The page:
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Colorado students’ Safe2Tell tips rose 49% in May after declining during pandemic

Colorado students are starting to turn to Safe2Tell once again for help as the anonymous reporting system saw tips rise in May for the second consecutive month, with suicide reports continuing to be the leading reason children and teens turn to the program.

Reports to Safe2Tell decreased dramatically during the coronavirus pandemic as many students attended classes remotely, but in May the number of tips rose 49% from the same period in 2020 to 1,303 reports, according to a monthly report by the Colorado Attorney General’s Office, which oversees the program.

CRISIS POINT: Teens increasingly turn to Safe2Tell for suicide, mental health emergencies. But Colorado doesn’t track what happens next.

While suicide has been the most common reason students contact Safe2Tell since the 2013-14 school year, Colorado health leaders recently declared a pediatric mental health “state of emergency” as more children and teens are struggling with social isolation and anxiety from the pandemic.

“This summer, we can all work together to protect the health and safety of youth in our communities,” Attorney General Phil Weiser said in a statement. “Safe2Tell remains available throughout the summer and reporting urgent safety concerns to the program can save lives whether or not school is in session.”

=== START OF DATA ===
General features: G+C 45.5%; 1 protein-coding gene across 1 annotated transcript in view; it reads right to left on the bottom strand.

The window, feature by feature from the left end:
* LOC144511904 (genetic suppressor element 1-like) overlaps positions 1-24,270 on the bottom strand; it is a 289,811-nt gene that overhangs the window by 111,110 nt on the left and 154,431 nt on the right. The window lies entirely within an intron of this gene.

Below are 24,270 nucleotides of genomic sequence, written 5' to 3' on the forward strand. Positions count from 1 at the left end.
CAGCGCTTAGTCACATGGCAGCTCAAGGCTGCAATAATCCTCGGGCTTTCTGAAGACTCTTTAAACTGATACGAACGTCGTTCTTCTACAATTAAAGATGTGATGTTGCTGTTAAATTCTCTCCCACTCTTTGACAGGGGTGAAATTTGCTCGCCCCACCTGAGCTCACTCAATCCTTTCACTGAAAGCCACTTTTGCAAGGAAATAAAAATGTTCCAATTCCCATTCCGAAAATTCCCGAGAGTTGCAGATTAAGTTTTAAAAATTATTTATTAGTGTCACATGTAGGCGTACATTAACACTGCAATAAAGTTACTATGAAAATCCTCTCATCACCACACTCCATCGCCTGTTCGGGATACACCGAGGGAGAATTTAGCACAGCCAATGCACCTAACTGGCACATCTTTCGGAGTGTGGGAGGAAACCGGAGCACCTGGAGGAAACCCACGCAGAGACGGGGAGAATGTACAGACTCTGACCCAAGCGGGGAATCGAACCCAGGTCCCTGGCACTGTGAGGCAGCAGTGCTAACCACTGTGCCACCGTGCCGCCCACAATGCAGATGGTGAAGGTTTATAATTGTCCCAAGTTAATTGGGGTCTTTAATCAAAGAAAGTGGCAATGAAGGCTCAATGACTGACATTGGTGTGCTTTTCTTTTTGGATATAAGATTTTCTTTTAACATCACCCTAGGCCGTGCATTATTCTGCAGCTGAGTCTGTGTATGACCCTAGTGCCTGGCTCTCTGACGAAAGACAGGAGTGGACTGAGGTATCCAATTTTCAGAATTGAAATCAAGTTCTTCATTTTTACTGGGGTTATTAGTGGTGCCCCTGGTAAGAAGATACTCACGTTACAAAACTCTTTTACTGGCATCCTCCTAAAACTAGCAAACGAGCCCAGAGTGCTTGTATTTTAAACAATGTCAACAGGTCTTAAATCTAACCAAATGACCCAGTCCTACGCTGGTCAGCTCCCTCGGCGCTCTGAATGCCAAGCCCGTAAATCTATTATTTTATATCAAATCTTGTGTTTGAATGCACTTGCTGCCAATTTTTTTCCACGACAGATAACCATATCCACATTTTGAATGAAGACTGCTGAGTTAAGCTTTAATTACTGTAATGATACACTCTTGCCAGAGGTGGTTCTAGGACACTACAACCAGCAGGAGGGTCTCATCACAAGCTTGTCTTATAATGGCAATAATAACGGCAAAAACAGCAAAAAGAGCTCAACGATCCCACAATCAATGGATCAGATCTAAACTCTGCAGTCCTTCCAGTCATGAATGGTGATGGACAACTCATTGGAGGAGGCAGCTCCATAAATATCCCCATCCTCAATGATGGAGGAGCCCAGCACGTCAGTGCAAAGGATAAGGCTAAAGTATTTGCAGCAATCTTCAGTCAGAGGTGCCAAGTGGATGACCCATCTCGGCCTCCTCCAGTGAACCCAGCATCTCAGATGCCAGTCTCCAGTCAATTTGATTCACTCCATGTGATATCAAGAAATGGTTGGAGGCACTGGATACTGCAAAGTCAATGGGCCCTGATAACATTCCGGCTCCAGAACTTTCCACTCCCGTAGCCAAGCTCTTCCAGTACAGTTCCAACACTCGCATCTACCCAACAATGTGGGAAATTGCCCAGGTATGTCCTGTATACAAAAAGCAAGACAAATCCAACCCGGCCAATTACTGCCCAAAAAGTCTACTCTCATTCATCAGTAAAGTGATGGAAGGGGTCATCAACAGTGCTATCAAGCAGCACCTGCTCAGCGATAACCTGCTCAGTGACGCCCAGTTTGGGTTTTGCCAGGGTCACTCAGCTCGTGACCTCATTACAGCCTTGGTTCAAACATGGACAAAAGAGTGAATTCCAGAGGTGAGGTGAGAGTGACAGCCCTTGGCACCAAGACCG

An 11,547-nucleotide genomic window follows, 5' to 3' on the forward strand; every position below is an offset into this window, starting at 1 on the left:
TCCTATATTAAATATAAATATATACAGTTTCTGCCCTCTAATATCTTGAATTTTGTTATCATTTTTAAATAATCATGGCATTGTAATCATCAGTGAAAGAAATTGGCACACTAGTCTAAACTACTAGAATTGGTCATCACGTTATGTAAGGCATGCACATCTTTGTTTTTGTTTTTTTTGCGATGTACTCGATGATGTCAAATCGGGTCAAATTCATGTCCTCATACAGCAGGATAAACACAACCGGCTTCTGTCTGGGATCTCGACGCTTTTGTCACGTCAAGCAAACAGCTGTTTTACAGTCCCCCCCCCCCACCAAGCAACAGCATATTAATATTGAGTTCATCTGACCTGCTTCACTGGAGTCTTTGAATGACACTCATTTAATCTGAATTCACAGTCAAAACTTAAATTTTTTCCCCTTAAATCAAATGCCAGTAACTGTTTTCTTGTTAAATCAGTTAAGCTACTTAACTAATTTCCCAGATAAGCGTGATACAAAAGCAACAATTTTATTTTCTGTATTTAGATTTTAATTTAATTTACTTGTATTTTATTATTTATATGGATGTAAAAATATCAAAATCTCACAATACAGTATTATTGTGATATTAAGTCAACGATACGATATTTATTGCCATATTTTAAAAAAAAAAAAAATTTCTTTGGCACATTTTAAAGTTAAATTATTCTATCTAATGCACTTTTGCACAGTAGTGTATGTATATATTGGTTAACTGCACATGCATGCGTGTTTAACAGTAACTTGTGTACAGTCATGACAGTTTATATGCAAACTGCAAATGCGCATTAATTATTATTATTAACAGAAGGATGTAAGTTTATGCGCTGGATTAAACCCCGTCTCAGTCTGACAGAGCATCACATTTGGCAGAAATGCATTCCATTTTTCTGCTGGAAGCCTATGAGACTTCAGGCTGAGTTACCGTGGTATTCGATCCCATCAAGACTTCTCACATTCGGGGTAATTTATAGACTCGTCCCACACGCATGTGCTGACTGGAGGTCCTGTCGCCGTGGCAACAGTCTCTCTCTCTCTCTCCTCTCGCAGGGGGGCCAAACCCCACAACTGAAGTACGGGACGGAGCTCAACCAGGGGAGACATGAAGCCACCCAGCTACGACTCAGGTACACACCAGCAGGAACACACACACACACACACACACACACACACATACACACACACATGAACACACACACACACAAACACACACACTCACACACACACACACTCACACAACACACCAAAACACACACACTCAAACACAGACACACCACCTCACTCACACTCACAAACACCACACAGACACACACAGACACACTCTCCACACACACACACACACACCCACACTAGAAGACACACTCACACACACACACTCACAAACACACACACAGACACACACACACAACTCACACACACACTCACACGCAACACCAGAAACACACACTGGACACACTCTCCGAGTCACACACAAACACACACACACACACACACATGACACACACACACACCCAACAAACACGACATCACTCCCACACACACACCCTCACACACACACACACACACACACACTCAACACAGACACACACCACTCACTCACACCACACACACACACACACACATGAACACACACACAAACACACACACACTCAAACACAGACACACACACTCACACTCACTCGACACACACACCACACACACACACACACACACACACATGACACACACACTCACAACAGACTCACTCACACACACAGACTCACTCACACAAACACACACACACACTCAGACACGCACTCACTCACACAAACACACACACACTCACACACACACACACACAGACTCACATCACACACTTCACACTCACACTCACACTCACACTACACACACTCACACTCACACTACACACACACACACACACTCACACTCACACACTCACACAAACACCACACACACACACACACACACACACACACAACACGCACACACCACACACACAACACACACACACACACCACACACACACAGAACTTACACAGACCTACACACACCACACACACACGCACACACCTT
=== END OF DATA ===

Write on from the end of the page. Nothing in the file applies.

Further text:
Safe2Tell is a statewide tip line for students to report concerning behavior. It was created to address youth violence in Colorado after the Columbine school shooting in 1999, but it has increasingly been used by students to report concerns about peers’ mental health.

A 2020 Denver Post report found that there is little public accountability in what happens after authorities — including police — respond to Safe2Tell tips because of a lack of information collected by the Colorado Attorney General’s Office.

Suicide was the leading cause of death for those ages 10 to 17 in Colorado until unintentional injuries surpassed it last year. Still, medical and public health officials have warned for almost a year that the pandemic would exacerbate the youth mental health crisis in Colorado.

So far during the 2020-21 school year, there have been 2,126 suicide reports, with 252 such reports occurring in May.

At least 10,460 tips have flowed into Safe2Tell during the 2020-21 school year, which is down 47% from the previous year, according to the report released Tuesday.

The number of potential suicides reported to Safe2Tell rose 4% during the 2019-20 school year, which was notable as the overall number of reports to the system declined.

At least 35% of suicide reports to Safe2Tell ended with a student being sent to counseling either in school or with a mental health professional during the 2019-20 school year, according to data released by the attorney general’s office last year.

However, it’s unclear how complete the data is as local officials aren’t required to report such information back to Safe2Tell.